As you may know, SQL Server does not have native support for handing arrays. This post is part one of a two part series, where I will look at the most widely used methods to concatenate column values. In this post, I will focus on creating delimited column values and I will explore the performance implications of each method, in the second part of this series.
The two methods that are most often used, in SQL Server 2005+, to concatenate column values are, the variable assignment method and the FOR XML PATH method. The variable assignment method is most commonly used in scalar UDF's, so there are usually some performance implications. The FOR XML PATH method is more commonly used in a correlated sub query to concatenate column values inline. This method also has performance implications.
Let’s create a sample table with data.
IF EXISTS(SELECT 1 FROM sys.tables WHERE NAME = 't')
DROP TABLE dbo.t;
CREATE TABLE t(
INSERT INTO t VALUES (1,'a');
INSERT INTO t VALUES (1,'b');
INSERT INTO t VALUES (1,'c');
INSERT INTO t VALUES (1,'d');
INSERT INTO t VALUES (2,'e');
INSERT INTO t VALUES (2,'f');
INSERT INTO t VALUES (3,'g');
INSERT INTO t VALUES (4,'h');
We have our data so let’s start with the scalar UDF code. Essentially we need to create a scalar UDF that takes a surrogate key parameter and will use variable assignment to concatenate all required values.
Here is the Scalar UDF code:
CREATE FUNCTION dbo.ConcatenateCols(@Id INT)
DECLARE @RtnStr VARCHAR(MAX)
SELECT @RtnStr = COALESCE(@RtnStr + ',','') + col
WHERE id = @Id AND col > ''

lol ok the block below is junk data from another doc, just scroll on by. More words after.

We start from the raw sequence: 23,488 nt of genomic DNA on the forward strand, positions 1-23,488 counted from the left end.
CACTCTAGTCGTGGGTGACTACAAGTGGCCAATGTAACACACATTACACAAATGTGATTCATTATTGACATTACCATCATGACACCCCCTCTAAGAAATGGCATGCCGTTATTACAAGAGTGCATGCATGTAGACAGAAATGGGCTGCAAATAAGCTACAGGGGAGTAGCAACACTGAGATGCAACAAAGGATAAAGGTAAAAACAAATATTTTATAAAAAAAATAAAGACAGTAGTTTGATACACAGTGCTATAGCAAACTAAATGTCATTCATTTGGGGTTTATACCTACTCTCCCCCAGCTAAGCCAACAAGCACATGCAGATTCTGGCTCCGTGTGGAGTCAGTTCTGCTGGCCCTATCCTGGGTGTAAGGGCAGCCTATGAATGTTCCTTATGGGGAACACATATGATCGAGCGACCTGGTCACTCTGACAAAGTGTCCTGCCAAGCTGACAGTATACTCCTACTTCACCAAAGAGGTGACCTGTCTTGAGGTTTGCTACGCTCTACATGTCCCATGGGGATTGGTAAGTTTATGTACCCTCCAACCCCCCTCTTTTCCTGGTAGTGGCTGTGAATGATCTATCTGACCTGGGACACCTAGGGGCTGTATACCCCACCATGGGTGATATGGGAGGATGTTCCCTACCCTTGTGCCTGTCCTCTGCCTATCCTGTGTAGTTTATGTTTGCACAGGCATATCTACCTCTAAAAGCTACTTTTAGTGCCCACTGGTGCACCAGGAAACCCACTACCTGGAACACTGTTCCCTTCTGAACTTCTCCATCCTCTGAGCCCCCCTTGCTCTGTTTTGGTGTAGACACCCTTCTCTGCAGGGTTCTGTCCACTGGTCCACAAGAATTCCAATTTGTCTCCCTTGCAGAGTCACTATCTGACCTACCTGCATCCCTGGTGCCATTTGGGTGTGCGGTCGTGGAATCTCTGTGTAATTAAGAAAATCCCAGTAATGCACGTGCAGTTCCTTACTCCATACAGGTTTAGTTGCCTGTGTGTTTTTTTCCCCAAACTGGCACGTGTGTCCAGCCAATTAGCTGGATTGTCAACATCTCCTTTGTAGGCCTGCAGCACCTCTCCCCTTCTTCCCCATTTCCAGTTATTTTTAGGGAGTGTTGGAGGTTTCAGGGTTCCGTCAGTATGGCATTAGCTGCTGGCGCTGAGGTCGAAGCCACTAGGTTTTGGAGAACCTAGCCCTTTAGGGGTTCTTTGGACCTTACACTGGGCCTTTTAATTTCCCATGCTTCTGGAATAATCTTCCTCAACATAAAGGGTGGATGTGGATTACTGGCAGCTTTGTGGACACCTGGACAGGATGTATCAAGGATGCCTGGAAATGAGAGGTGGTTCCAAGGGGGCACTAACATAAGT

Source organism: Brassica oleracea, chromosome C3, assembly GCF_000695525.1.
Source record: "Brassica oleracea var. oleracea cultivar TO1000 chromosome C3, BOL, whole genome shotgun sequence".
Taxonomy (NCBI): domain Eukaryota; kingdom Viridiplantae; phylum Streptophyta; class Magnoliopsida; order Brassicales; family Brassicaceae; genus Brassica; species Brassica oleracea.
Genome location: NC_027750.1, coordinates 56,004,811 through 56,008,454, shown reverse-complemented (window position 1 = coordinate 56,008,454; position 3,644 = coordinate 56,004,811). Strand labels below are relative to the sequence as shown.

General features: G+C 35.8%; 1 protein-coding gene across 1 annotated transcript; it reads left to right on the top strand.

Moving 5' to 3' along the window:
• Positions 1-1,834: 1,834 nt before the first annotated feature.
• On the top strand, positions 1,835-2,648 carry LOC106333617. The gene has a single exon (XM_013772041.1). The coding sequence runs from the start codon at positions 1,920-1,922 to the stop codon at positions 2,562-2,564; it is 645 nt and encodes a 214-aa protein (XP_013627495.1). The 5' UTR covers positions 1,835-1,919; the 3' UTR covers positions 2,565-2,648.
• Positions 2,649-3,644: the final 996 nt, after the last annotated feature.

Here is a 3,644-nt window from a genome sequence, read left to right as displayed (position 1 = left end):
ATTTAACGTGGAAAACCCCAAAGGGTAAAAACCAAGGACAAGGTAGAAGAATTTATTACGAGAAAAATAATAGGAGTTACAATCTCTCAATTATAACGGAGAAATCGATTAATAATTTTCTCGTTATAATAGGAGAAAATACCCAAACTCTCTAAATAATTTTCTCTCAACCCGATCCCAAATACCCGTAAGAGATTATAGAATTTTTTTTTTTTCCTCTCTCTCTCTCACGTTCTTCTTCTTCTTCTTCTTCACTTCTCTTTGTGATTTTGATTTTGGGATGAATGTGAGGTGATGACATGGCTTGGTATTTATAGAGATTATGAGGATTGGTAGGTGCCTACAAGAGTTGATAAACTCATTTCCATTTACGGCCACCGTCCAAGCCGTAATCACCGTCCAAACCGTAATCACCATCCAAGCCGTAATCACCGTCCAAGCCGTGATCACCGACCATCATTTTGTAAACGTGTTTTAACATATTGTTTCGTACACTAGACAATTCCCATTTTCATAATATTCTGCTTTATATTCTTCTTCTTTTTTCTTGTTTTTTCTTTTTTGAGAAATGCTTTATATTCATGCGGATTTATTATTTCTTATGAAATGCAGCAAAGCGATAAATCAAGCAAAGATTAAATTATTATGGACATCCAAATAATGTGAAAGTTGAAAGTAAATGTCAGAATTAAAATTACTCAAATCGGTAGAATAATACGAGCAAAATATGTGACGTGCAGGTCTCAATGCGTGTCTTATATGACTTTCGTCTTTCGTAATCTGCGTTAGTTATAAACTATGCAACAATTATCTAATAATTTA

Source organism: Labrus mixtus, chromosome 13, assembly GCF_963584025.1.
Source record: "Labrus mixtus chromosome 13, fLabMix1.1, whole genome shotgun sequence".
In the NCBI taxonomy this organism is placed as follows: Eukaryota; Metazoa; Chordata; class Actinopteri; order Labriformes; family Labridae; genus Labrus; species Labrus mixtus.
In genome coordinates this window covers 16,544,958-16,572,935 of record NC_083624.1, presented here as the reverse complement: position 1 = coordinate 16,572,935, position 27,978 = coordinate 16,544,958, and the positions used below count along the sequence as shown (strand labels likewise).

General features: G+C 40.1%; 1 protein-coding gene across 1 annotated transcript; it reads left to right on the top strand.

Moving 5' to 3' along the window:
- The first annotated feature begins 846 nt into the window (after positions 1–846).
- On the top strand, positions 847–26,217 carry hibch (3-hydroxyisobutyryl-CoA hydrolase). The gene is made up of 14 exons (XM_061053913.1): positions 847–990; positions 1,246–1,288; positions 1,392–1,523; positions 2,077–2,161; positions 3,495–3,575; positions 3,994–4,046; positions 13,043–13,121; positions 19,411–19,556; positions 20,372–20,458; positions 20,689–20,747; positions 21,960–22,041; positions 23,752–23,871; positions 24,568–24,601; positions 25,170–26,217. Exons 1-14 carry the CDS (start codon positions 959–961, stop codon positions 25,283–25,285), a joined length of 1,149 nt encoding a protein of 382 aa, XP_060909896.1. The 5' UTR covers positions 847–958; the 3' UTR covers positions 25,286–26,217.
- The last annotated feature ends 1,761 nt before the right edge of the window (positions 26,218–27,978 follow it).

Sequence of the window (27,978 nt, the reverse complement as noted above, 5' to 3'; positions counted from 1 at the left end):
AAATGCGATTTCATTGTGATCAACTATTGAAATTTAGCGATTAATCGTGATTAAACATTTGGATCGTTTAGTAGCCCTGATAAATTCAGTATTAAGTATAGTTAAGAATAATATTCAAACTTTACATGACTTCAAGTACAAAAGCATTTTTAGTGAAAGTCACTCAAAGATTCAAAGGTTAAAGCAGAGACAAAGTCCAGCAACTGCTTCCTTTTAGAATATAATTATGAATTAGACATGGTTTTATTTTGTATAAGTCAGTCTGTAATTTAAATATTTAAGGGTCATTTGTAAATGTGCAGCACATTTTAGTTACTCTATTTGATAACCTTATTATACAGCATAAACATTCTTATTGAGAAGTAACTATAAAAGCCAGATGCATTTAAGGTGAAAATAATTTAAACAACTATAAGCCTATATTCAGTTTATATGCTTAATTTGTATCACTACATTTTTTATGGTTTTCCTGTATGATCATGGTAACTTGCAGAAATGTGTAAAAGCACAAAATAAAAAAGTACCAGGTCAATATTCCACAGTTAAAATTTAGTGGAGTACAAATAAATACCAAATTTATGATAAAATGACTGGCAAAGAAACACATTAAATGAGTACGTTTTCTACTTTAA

Now that we have our function we can test the scalar UDF code.
dbo.ConcatenateCols(id) AS Cols
Here are the results:
Now let’s take a look at the FOR XML PATH method.
SELECT ',' + CONVERT(VARCHAR(5),col)
FROM t t2
t1.id = t2.id AND t2.col > ''
FOR XML PATH('')
,1,1,'') AS Cols
FROM [t] t1
Note: You can also use CROSS APPLY and achieve the same result, but it makes the code a little easier to read, in my opinion, as shown below:
MAX(STUFF(t2.x_id,1,1,'')) AS Cols
FROM t t1
SELECT ',' + t2.col
FROM t t2
WHERE t2.id = t1.id AND t2.col > ''
FOR xml PATH('')
) AS t2 (x_id)
There you have it. I have shown you the two most widely used methods to concatenate strings in SQL Server 2005+. They are pretty simple to implement and maintain, but one should know how each method performs, so stay tuned…..in the coming post, I will look at the performance implications associated with the scalar UDF and FOR XML PATH methods.
****************** UPDATE ******************
There was a bug in the code that would cause the concatenated value in the variable assignment method to become NULL. When I was creating the sample code, I really didn’t think about using COALESCE and a filter predicate because I was using NON NULL values. Best practice is to use coalesce or a proper predicate filter to prohibit useless data from being concatenated. I have opted to go with a predicate filter of > ‘’. Thanks to all for pointing this out.